Action urged to arrest slide in exploration and production

MOST Australians are unaware of a national ratio that some in the petroleum industry say spells disaster with a capital D.

Australia is consuming three times the amount of oil it is discovering and, on current production forecasts, this means the nation may be importing 60 per cent of its liquid hydrocarbon needs by 2010.

The Middle East contains two thirds of the world’s oil reserves and security of supply is already seen as an issue.

In addition, the direct economic impact will be felt by those outside of the industry, eventually in the lowering of the national standard of living.

The figures, supplied by the Australian Bureau of Agricultural and Resource Economics and Geoscience Australia, have prompted the Australian Petroleum Production and Exploration Association and industry leaders to urge Federal Government action.

APPEA executive director Barry Jones says a study of the investment plans of the big players in the Australian oil and gas industry has shown Australian production will decline markedly unless the Federal Government moves to attract more players and to support those taking the exploration risks.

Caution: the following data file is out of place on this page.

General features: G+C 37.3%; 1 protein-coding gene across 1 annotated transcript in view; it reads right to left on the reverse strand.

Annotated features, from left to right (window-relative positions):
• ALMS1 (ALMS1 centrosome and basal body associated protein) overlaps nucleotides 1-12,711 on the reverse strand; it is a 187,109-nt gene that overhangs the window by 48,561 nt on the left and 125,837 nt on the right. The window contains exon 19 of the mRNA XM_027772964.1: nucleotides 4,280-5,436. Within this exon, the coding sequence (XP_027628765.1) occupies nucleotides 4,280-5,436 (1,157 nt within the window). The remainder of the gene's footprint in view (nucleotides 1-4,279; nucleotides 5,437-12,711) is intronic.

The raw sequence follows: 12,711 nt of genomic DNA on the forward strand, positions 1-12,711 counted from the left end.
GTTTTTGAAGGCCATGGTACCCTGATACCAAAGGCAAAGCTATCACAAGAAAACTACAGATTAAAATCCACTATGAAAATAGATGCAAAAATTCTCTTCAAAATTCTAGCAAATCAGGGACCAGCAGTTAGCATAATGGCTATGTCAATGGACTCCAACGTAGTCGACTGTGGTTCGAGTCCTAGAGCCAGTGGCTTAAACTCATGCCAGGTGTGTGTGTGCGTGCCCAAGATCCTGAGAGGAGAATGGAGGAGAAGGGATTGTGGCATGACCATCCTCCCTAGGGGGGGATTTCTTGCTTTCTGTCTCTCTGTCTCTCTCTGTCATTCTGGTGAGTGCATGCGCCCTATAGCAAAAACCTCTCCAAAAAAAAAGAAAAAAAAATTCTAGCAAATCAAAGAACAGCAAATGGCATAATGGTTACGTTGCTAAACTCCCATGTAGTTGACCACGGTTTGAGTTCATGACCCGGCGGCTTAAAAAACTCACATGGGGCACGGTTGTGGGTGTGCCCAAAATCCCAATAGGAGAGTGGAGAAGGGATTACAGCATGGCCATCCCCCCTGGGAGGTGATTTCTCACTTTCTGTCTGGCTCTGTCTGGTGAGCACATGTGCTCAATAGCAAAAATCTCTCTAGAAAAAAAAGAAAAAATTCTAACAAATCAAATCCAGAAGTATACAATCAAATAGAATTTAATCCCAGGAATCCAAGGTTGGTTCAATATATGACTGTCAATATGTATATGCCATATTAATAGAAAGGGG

A comprehensive energy supply strategy is needed to ensure approvals processes are efficient, asset depreciation rates attractive, access to capital facilitated, and support for research, exploration, infrastructure development and alternative energy sources increased, he says.

Woodside Energy managing director John Akehurst echoed APPEA’s concerns at the recent ABARE Outlook 2002 conference, underscoring the economic implications of the production and import forecasts.

Based on Geoscience Australia forecasts, the Federal Government could forfeit upwards of $1 billion annually in upstream petroleum industry tax revenue.

Mr Akehurst advocated greater exploration activity, increased infill drilling, more gas use and incentives to reduce oil consumption to assist Australia to meet its own energy needs.

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